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CCFB News» May 2020

Food and Agriculture Consultant Seeks New Experiences to Expand Knowledge Base

05/21/2020 @ 12:55 pm

In the early 1980’s the Chicago Board of Education created the Chicago High School for Agricultural Sciences (CHSAS) to offer urban students the opportunity to explore agriscience at an elite public school.  In addition to general education classes such as English, science, math, foreign languages, and physical education students explore agricultural careers and leadership, agricultural science, and agricultural career pathway classes.  Agricultural career pathway classes include agricultural finance and economics, agricultural mechanics and technology, animal science, food science and technology, horticulture, and biotechnology in agriculture.


Chicago native, Thomas Poole’s agricultural journey started when he first walked CHSAS’s halls as a freshman.  After graduating CHSAS Poole pursued a degree in Crop Science from the University of Illinois in Urbana.  While at U of I, Poole flew drones, worked to reduce food waste in university cafeterias, and worked to integrate Argentinian technology into U.S. research and development.  Scholarship funds from the Cook County Farm Bureau® Foundation funded a portion of Poole’s time at U of I.  


Poole continued to seek new opportunities after college, as a member of the Cook County Farm Bureau Young Leaders Group.  Through this group, Poole has participated in numerous philanthropic and educational activities and events in Cook County and statewide.  Recently, Poole represented Farm Bureau to policymakers and legislators in Washington D.C.  In addition to lobbying on the Farm Bill, Poole and his colleagues advocated for the elimination of agricultural tariffs and the approval of regulations for industrial hemp.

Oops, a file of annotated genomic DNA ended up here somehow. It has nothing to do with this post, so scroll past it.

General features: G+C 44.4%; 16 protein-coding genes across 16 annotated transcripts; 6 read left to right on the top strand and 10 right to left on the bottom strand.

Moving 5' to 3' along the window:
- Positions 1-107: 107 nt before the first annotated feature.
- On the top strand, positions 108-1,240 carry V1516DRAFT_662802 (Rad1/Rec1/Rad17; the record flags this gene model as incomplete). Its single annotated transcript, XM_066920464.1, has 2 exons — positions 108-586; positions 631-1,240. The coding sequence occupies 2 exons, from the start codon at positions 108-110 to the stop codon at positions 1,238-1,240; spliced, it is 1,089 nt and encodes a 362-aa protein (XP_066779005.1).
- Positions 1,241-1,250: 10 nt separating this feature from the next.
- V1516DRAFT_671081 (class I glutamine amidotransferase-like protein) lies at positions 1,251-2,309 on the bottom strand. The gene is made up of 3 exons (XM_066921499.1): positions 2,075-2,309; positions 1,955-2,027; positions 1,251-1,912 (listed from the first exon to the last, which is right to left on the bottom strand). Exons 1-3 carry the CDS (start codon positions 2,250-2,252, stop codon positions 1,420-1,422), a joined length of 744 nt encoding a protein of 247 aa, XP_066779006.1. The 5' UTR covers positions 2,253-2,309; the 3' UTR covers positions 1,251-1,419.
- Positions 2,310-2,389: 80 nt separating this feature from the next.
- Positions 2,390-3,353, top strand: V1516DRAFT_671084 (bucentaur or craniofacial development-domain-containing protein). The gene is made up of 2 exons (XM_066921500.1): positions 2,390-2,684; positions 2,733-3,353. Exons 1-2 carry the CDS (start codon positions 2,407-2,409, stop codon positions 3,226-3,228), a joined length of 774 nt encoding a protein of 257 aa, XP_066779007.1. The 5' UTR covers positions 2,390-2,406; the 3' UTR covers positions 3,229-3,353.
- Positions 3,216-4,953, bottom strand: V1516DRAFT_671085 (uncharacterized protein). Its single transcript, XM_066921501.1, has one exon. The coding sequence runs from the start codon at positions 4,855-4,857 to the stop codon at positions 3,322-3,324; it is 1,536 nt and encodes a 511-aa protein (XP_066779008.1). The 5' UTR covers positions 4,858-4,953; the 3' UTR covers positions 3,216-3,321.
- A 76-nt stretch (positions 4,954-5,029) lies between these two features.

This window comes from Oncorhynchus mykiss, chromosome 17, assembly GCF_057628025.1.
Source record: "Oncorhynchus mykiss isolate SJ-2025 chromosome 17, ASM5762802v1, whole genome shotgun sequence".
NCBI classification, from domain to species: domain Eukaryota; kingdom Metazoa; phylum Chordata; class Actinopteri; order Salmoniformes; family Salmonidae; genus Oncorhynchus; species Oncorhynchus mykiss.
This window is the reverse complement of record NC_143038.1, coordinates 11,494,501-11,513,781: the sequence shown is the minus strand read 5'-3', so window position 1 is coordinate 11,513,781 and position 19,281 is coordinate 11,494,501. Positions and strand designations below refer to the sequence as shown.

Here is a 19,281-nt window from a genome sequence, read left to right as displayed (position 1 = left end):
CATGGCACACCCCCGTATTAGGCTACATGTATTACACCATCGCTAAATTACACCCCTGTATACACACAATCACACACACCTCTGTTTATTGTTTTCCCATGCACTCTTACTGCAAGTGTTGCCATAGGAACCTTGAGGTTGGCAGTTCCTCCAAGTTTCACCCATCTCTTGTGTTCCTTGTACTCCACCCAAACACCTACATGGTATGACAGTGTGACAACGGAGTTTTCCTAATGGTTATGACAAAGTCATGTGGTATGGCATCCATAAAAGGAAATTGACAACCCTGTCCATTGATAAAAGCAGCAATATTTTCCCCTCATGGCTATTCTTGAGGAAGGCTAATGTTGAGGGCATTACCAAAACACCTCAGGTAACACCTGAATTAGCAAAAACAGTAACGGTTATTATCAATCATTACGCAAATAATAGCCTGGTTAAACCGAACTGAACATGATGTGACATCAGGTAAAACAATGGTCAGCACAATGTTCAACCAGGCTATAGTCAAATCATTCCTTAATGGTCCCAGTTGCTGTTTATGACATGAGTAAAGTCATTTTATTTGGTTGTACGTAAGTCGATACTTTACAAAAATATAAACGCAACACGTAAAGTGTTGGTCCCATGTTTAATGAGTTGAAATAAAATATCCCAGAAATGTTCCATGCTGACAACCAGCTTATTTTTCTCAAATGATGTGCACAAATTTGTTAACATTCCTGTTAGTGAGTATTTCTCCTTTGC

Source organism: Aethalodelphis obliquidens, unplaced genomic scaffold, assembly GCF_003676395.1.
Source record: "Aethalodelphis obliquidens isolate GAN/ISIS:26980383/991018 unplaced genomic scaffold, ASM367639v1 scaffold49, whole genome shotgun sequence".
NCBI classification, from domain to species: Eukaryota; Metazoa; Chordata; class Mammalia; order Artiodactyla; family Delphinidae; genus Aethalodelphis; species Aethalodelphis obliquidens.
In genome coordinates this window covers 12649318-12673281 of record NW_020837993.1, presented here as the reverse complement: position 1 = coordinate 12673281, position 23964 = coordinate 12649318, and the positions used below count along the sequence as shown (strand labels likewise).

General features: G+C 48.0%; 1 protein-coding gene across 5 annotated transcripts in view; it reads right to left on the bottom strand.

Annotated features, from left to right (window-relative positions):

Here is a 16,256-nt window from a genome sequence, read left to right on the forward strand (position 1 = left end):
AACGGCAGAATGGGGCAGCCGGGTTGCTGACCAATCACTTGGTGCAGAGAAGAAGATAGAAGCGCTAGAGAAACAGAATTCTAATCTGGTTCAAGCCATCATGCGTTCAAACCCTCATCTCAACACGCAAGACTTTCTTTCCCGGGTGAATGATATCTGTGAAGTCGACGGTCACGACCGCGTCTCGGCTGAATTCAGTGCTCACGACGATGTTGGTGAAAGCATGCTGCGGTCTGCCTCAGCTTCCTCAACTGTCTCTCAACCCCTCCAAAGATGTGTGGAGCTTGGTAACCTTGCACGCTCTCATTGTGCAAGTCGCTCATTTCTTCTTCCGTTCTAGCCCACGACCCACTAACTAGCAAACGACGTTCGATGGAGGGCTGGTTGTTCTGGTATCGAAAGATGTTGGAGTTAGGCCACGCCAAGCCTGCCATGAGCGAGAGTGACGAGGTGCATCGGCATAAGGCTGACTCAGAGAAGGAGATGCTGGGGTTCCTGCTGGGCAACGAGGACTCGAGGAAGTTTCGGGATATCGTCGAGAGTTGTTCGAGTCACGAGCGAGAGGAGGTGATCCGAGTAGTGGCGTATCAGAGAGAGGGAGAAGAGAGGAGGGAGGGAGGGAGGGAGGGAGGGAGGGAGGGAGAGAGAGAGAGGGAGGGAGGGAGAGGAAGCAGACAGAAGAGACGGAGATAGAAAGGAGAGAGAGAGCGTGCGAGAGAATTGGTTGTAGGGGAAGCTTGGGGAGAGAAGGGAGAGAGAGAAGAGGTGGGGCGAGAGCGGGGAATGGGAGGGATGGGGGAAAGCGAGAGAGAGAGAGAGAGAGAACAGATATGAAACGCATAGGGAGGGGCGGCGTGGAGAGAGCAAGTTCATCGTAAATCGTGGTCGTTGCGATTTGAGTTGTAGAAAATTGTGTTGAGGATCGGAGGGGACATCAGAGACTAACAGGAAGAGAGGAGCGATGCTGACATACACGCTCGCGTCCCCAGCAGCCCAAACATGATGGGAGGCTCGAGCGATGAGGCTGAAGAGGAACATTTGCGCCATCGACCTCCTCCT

Poole, a food and agriculture consultant recognizes how vast the food agricultural sector is with numerous interconnecting and overlapping industries.  The vast size of the industry leads to numerous career paths. 


Poole will return to the U of I this year as a graduate student encourages individuals to pursue every opportunity and to step outside of their comfort zone, especially when you’re not the “smartest” person in the room.  Its these situations where individuals will learn and experience the most.      


For those individuals interested in agriculture, the industry is vast and all someone has to do is be willing to explore, try new opportunities, and ask questions.

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